Wadáru is the term used by the Bororo to
designate their original tongue. Linguists Rivet (1924)
and Schmidt (1926) classified it as isolated and possibly
linked to the Otuké branch. Later a new paradigm
simplified the classification of Indian languages, grouping
them together according to certain similarities, and
the bororo language was placed in the Macro-Jê
linguistic branch (Manson,1950; Greenberg,1957).
Today the bororo language is spoken by almost
the entire Bororo population. But until the end of the
1970s, The Salesian Indigenous Mission subjected children
and teenagers to a school system that prohibited the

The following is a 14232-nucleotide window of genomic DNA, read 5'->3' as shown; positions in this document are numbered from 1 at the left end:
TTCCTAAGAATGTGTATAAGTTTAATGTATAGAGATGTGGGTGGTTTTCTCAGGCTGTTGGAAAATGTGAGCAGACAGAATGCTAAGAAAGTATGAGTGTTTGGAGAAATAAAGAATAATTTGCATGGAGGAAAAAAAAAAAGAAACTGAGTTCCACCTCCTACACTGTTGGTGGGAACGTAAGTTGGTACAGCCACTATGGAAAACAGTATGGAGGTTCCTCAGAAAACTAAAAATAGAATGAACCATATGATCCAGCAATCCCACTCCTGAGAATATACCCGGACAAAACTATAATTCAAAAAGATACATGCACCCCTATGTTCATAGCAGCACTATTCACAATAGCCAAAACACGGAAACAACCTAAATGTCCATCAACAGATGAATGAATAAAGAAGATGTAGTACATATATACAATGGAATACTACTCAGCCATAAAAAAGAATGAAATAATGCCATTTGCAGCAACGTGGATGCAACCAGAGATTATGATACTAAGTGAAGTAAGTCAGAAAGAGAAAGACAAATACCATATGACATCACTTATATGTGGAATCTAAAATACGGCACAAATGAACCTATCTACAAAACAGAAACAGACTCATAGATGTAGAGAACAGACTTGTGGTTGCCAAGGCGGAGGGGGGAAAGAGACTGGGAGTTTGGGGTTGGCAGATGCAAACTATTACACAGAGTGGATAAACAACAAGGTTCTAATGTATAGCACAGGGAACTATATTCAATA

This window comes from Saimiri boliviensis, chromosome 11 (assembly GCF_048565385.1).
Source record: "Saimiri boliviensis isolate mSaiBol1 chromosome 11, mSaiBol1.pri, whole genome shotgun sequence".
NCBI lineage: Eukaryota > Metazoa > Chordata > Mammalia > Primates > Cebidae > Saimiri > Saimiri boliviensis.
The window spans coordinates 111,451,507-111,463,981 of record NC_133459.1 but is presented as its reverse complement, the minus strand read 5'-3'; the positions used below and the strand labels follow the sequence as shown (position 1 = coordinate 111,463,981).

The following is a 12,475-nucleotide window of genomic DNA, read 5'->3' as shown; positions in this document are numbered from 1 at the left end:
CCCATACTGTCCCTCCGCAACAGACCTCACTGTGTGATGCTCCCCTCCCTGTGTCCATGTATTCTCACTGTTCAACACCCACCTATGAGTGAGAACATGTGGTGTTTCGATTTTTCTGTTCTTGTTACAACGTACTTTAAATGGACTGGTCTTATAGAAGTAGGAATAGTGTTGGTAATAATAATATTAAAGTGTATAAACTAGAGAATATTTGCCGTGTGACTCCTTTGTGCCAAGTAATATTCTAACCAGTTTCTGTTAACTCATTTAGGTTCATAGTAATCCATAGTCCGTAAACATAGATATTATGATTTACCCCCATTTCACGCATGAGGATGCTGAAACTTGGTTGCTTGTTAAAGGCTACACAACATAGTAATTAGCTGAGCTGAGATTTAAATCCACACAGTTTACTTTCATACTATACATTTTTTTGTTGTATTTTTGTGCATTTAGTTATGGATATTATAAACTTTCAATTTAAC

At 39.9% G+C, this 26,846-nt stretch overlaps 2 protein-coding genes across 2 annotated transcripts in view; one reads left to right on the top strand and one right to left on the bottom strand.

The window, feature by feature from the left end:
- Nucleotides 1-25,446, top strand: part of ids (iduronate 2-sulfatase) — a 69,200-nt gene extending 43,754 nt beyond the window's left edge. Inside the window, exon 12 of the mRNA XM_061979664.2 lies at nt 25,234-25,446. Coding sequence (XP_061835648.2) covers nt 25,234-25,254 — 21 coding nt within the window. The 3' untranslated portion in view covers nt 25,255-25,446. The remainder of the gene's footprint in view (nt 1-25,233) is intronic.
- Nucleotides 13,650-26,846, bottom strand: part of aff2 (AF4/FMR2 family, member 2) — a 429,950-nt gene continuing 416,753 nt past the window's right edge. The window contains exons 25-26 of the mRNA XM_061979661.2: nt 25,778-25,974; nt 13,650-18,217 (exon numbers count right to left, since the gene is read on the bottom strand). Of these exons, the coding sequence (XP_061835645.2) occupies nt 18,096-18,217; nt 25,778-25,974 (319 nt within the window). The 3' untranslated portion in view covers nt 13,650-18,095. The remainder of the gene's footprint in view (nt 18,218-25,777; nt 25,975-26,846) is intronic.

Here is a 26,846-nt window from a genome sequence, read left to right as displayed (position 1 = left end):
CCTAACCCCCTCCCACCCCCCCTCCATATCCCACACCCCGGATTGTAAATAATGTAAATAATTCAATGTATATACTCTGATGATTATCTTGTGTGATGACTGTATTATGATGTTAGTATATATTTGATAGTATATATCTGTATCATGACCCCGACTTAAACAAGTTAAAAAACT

use of the native tongue to be spoken in the villages
of Meruri and Sangradouro. A process of re-evaluation
and auto-criticism by the Salesian missionaries ended
up with the rescue of the original language and in bilingual
education. Thus nowadays in all Bororo villages the
majority of the population speaks Portuguese and Bororo.
In daily life, the language used is Bororo, with neologisms
assimilated from regional Portuguese, which is used
only in inter-ethnic contacts.